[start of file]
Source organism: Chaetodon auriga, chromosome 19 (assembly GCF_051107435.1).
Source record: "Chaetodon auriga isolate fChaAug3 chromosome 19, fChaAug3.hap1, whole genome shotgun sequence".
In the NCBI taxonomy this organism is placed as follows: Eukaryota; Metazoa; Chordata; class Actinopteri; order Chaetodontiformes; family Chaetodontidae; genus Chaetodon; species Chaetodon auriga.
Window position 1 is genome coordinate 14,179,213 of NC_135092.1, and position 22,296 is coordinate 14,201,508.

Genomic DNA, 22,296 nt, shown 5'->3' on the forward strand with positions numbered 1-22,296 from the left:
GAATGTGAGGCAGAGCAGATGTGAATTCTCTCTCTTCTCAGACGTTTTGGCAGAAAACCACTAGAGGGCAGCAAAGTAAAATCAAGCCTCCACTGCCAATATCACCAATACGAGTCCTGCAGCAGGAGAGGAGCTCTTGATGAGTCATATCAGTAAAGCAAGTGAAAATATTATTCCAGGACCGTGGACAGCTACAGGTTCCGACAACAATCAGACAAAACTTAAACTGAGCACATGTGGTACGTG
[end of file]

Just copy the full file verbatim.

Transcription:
Source organism: Chaetodon auriga, chromosome 19 (assembly GCF_051107435.1).
Source record: "Chaetodon auriga isolate fChaAug3 chromosome 19, fChaAug3.hap1, whole genome shotgun sequence".
In the NCBI taxonomy this organism is placed as follows: Eukaryota; Metazoa; Chordata; class Actinopteri; order Chaetodontiformes; family Chaetodontidae; genus Chaetodon; species Chaetodon auriga.
Window position 1 is genome coordinate 14,179,213 of NC_135092.1, and position 22,296 is coordinate 14,201,508.

Genomic DNA, 22,296 nt, shown 5'->3' on the forward strand with positions numbered 1-22,296 from the left:
GAATGTGAGGCAGAGCAGATGTGAATTCTCTCTCTTCTCAGACGTTTTGGCAGAAAACCACTAGAGGGCAGCAAAGTAAAATCAAGCCTCCACTGCCAATATCACCAATACGAGTCCTGCAGCAGGAGAGGAGCTCTTGATGAGTCATATCAGTAAAGCAAGTGAAAATATTATTCCAGGACCGTGGACAGCTACAGGTTCCGACAACAATCAGACAAAACTTAAACTGAGCACATGTGGTACGTG